Thunder Tour to Focus on Early Storm Season


A team of insurance spokesmen will be in west Texas this week to provide advice and information to homeowners and businesses before the start of what could be another severe spring thunderstorm season.  The “2017 Thunder Tour” will include Mark Hanna from the Insurance Council of Texas (ICT), Chris Pilcic from State Farm, as well as State Farm and independent insurance agents who will be speaking with reporters advising homeowners to be prepared. 

This year, Texans have already witnessed 28 tornadoes touch down in various parts of the state causing extensive damage and fortunately few injuries. Eleven tornadoes were recorded in January and so far, 17 tornadoes have struck in February.  Last year’s storm season started March 1 and produced a record 500,000 hail claims and $4 billion in insured losses.  By comparison, in 2015, tornadoes and hailstorms starting pounding the state in mid-March.

“If the last three years is any indication, our storm season appears to be starting earlier every year,” said ICT’s Mark Hanna.  “We have had an unusually warm year thus far and we can only hope this is no prelude to another rough spring filled with severe thunderstorms.”

Paul Yura, warning coordination meteorologist with the National Weather Service office in New Braunfels, said portions of the state have already had a fairly active year when it comes to severe weather, including tornadoes, but it’s too early to tell whether this early start to severe weather season is a trend that will continue in future years.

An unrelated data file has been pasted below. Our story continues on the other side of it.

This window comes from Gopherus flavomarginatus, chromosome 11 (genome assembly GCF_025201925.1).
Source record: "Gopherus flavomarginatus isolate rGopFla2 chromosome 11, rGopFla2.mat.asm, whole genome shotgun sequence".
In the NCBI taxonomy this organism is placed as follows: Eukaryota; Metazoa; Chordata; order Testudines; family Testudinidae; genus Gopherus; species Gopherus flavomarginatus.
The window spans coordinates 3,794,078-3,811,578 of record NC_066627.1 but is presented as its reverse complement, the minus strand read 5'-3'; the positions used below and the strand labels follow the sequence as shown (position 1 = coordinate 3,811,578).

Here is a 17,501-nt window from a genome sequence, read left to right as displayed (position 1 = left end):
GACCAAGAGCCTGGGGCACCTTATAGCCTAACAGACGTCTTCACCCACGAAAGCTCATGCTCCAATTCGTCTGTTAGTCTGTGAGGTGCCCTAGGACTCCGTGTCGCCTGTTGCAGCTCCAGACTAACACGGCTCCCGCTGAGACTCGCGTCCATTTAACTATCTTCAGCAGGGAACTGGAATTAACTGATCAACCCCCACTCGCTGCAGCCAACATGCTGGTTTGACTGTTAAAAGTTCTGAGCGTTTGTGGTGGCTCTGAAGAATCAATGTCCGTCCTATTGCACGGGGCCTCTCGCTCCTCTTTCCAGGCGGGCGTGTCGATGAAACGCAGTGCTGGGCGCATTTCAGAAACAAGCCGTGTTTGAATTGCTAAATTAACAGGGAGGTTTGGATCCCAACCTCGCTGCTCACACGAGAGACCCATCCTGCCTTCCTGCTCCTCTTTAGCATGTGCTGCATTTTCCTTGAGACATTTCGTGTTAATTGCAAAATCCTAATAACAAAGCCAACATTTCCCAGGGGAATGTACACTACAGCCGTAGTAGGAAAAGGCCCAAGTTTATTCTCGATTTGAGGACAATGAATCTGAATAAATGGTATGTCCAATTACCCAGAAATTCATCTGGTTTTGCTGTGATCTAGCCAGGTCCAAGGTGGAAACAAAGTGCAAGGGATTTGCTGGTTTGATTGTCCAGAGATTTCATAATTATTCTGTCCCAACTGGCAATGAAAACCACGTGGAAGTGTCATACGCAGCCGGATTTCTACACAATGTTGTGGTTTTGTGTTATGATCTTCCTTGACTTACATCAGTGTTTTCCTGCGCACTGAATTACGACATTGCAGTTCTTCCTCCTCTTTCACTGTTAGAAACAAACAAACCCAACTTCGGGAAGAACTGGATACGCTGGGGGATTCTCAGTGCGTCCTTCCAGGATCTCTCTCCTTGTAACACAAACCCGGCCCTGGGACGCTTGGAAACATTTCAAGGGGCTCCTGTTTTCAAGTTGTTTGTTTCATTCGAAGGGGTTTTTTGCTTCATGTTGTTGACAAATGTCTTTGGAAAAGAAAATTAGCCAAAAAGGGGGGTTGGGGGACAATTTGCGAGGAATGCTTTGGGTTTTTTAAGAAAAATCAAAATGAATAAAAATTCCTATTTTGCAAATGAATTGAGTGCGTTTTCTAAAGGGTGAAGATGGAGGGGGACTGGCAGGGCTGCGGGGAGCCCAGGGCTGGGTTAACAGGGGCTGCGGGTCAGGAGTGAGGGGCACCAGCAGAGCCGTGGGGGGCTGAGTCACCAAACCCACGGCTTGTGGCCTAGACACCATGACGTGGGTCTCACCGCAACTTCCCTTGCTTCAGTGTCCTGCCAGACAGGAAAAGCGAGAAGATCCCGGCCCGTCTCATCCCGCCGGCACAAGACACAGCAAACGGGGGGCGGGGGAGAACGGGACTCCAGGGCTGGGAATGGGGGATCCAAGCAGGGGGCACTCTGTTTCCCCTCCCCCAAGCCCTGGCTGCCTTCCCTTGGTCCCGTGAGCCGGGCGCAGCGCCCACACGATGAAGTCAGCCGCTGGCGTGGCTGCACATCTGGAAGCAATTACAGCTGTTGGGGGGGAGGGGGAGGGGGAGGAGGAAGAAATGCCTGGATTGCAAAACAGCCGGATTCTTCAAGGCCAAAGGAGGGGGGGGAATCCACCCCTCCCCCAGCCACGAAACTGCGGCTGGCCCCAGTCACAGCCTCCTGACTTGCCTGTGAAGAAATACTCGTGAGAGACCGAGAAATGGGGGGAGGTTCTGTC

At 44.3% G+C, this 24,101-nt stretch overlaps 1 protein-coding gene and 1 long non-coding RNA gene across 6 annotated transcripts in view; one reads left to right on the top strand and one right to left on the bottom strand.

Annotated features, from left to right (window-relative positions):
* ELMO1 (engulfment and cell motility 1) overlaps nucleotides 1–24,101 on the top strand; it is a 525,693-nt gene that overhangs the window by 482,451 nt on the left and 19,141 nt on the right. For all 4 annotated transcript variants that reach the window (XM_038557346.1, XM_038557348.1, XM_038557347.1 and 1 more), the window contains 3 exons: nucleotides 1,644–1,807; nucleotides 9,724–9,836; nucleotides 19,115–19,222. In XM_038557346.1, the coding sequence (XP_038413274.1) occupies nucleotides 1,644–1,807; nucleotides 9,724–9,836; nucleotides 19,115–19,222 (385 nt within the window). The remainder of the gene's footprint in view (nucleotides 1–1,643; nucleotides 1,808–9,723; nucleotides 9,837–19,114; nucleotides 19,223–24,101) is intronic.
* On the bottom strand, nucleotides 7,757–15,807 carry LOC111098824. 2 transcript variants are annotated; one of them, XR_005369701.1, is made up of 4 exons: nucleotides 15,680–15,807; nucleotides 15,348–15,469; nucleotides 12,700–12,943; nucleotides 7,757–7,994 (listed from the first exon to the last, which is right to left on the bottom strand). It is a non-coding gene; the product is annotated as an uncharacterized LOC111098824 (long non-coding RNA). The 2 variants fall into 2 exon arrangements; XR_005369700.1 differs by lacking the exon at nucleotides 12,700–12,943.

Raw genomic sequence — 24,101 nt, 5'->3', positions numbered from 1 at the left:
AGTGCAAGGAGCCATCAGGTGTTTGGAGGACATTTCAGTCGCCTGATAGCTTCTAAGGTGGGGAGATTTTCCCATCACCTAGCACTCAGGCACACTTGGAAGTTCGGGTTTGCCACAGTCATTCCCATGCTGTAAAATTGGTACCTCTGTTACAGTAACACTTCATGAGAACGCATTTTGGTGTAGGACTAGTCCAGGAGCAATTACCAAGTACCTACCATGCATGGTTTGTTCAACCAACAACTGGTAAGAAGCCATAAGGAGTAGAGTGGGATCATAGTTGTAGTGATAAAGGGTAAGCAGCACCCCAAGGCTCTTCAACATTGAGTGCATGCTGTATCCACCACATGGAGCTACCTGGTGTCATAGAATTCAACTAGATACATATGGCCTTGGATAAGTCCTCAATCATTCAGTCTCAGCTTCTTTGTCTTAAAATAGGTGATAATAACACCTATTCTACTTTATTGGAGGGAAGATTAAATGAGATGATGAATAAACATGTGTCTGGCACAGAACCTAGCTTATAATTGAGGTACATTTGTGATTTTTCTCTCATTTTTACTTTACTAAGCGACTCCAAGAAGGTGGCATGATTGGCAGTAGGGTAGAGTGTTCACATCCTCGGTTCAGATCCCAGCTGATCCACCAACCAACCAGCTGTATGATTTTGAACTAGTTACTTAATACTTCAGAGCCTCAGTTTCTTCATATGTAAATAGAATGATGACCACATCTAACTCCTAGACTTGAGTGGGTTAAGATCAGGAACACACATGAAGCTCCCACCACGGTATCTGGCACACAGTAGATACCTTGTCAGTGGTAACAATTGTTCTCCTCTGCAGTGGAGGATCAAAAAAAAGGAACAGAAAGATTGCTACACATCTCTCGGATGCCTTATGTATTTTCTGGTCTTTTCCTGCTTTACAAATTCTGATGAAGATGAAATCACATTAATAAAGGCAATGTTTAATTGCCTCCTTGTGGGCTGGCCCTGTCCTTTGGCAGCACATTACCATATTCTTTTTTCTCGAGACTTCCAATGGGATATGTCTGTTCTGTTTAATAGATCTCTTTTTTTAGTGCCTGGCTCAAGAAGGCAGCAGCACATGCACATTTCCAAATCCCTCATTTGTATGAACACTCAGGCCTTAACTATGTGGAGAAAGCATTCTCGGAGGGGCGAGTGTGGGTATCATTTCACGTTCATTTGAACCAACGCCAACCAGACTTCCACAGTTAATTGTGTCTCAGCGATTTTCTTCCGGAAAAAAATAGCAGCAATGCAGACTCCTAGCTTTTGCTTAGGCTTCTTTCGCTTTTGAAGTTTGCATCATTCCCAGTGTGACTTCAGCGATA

“There have been severe winter weather outbreaks in past decades as well,” said Yura.  “They tend to occur more often during El Nino Fall/Winter patterns, but frankly all you need is the right atmosphere and ingredients in place.  The storms don't care what month it is."

Beginning in Wichita Falls on February 28, Hanna, Pilcic, and insurance agents, will be giving media interviews and offering advice to homeowners to assist them in dealing with the aftermath of damaging thunderstorms. . 

The Thunder Tour will also include stops in Amarillo, Lubbock, Odessa, Midland, San Angelo and Abilene, and consists of more than 20 interviews with local newspapers, radio and TV stations.  

Pilcic said he hopes the advice offered on the tour will help make the claims process a little easier for homeowners who may have to make a claim for the first time. 

“Anyone who has experienced a severe storm knows the damage to home and property can be overwhelming, emotionally and financially,” Pilcic said.  “Although it is impossible to know exactly when a disaster will strike, we are here to help residents be prepared and quickly recover from the unexpected. The ability to weather the storm may depend on the measures you take now.”